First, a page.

Outside it's perfect snowball snow because it's wet enough to stick together in a ball.

It also sticks to trees.

My daughter said she loves how it looks on the lilac bushes every year.

These daisy stems now have round snow balls on top!

Here's my husband about to go move his car out of our unplowed driveway.  Good luck, Honey!

Inside it's nice and warm.

Our Christmas tree is up and decorated (as of yesterday!)  My crafty area is in the background.

Of all the presents under the tree, there were NONE for me.  I commented on this grievous fact.  Now there are two.  I think I'm the only wrapper who is actually done wrapping.

These three little balls are very old.  They are made of glass and from my Great-Grandmother who was 100% Norwegian.

Lastly, this handmade sweater ornament is only a few years old.  My mother gave it to me for Christmas.  It sure is darn cute!

I hope all of you are happy and healthy at this festive (and sometimes stressful) time of year.  Enjoy the snow now, while it's new and beautiful.  You might not appreciate it this much come February.

Now, I'm going out to throw some snowballs!

Thursday, November 29, 2012

Coffee Date for Mom

Today I'm linking up with Mama Kat's Writers Workshop.  The prompt I chose was:

1.) Friends are on their way to your house for a coffee date . . . what kind of afternoon can they expect with you?

It's Tuesday afternoon and I'm expecting my friend Sarah.  I haven't seen Sarah in awhile so I'm really looking forward to our coffee date.

Sarah and I met through our kid's elementary school and at church.  We became friends when our girls were little.  Now, our oldest girls are freshman in high school!

It's so easy to let a week (or three) slip away without spending time with good friends.  I'm guilty of this.  I don't like it.  I need my Sarah coffee dates!

So, we came up with a plan.

Every Tuesday afternoon is CRAFT DAY!

We meet at one of our houses, generally drink coffee, eat some cookies, and work on our latest craft project.  And we talk and laugh, a lot!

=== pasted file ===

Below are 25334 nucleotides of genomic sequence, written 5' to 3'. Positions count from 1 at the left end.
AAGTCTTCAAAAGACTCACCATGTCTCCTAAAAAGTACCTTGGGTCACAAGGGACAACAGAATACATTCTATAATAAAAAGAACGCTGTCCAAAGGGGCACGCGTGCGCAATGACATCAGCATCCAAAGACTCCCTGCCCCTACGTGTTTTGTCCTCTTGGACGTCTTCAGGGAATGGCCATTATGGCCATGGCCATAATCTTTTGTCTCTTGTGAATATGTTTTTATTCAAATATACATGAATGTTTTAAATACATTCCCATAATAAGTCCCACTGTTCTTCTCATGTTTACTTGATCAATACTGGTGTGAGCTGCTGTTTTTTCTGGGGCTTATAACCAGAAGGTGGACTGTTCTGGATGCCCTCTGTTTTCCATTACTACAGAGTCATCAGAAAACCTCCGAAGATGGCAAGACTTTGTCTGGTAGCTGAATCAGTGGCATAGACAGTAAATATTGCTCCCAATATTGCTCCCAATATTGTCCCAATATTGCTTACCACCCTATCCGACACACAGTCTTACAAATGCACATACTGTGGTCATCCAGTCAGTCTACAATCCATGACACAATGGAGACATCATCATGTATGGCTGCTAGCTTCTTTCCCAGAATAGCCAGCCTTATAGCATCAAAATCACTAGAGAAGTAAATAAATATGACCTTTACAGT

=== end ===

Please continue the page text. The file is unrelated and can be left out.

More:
Sarah is crafty.  I am not.

Yet, our Tuesday afternoons inspire me to try new things.

After several Craft Days, I finally finished a scarf I started 4 years ago!  This is thanks to Sarah and her knitting prowess.

Here's Sarah knitting a cowl.

Craft Day at Sarah's house
That darn cowl wasn't working well, so she switched to knitting some very cool arm and hand warmers.  HINT HINT:  I'd like a pair for Christmas!

Now that my scarf is done, I've switched to creating cool, handmade cards.

I love them and think some may even be Etsy worthy.  We'll see about that later.

For now, I'm happy to spend coffee and craft days with my good friend.

Maybe next Tuesday we'll have margaritas (like we did last week).  Super fun!

Tuesday, November 27, 2012

How To Avoid Being Bullied

I am not a bullying expert.  I'm not a psychologist or researcher.

I'm a mom.  And a Junior High teacher.

I've been thinking about bullying a lot lately because it's been in the press quite a bit.  I've been formulating these ideas for awhile, and I really think there's something important here.  Both of these ideas stem from the same concept, which is "putting out / throwing water on the bully fire" before it has a chance to grow out of control.

Two ways to avoid being bullied:

1. Make fun of yourself first before a potential bully even has a chance.

2. Embrace your "uniqueness" and make it cool.

Here are two examples of what I mean:


I met a woman who had a very dramatic experience in high school.  She had a very bad bladder infection and accidentally wet her pants during lunch.  This kind of incident could be huge fodder for bullies.  She could have been known as "That girl who peed in her pants," for the rest of high school.  But, she purposely came up with a plan.  And it worked!  When she returned to school the next day, kids started teasing her about wetting her pants.  Instead of getting upset or mad, she said, "Yeah, can you believe it!  I wet my pants.  Crazy!"  She was making fun of her own situation.

Why this works:  By taking the initiative to make fun of herself, she doused the bullying flame.  If the person doesn't feel bad (or gets others to believe she don't feel bad), then there's nothing for a bully to tease the person about.  It's not fun to tease someone if they already find the situation goofy or funny.  The bully has no ammunition.


There's a student in my class whose name is Seven.  In our urban junior high there are plenty of unique names, but I've never heard of a name that's a number.  This has high bullying potential.  But Seven "doused the bully fire" before it even got a chance to ignite.  On the first day of school, Seven wore a name tag with the number "7" written in large letters.  Excellent idea!  He embraced his differentness and made it cool.  I've haven't heard a single nasty comment about his name.  The flame was put out.